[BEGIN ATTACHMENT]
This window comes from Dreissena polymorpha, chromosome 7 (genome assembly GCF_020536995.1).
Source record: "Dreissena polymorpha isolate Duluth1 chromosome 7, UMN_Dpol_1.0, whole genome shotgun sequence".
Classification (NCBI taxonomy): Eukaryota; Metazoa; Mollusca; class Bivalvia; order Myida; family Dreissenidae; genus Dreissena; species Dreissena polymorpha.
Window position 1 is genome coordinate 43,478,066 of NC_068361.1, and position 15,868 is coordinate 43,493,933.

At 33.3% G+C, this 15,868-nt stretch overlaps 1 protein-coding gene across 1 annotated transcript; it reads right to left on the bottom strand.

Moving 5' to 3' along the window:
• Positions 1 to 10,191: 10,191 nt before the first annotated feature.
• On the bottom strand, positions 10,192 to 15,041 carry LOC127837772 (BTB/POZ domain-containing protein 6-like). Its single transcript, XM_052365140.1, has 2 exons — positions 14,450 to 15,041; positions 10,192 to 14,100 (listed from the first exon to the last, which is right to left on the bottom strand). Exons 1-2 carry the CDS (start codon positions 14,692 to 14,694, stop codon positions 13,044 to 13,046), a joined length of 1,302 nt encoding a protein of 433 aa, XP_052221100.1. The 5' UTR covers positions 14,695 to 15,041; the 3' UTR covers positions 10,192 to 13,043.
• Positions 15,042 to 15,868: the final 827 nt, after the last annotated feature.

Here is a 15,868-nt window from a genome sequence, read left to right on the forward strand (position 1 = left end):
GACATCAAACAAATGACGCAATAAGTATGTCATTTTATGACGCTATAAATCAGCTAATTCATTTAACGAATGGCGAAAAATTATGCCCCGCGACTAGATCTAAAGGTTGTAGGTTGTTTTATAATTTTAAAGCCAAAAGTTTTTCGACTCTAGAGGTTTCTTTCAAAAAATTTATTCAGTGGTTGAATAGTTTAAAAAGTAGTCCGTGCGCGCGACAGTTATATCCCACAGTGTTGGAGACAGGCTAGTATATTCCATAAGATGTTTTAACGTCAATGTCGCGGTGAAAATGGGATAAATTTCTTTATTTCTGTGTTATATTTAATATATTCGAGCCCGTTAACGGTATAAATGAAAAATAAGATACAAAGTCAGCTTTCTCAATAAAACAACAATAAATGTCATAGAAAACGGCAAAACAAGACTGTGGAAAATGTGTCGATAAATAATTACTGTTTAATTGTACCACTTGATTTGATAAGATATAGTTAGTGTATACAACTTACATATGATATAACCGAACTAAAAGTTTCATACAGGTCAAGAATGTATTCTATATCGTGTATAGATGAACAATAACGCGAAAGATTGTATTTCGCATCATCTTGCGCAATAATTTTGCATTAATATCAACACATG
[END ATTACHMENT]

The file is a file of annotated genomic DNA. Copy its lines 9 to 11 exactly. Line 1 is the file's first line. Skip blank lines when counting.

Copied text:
• Positions 15,042 to 15,868: the final 827 nt, after the last annotated feature.

Here is a 15,868-nt window from a genome sequence, read left to right on the forward strand (position 1 = left end):
GACATCAAACAAATGACGCAATAAGTATGTCATTTTATGACGCTATAAATCAGCTAATTCATTTAACGAATGGCGAAAAATTATGCCCCGCGACTAGATCTAAAGGTTGTAGGTTGTTTTATAATTTTAAAGCCAAAAGTTTTTCGACTCTAGAGGTTTCTTTCAAAAAATTTATTCAGTGGTTGAATAGTTTAAAAAGTAGTCCGTGCGCGCGACAGTTATATCCCACAGTGTTGGAGACAGGCTAGTATATTCCATAAGATGTTTTAACGTCAATGTCGCGGTGAAAATGGGATAAATTTCTTTATTTCTGTGTTATATTTAATATATTCGAGCCCGTTAACGGTATAAATGAAAAATAAGATACAAAGTCAGCTTTCTCAATAAAACAACAATAAATGTCATAGAAAACGGCAAAACAAGACTGTGGAAAATGTGTCGATAAATAATTACTGTTTAATTGTACCACTTGATTTGATAAGATATAGTTAGTGTATACAACTTACATATGATATAACCGAACTAAAAGTTTCATACAGGTCAAGAATGTATTCTATATCGTGTATAGATGAACAATAACGCGAAAGATTGTATTTCGCATCATCTTGCGCAATAATTTTGCATTAATATCAACACATG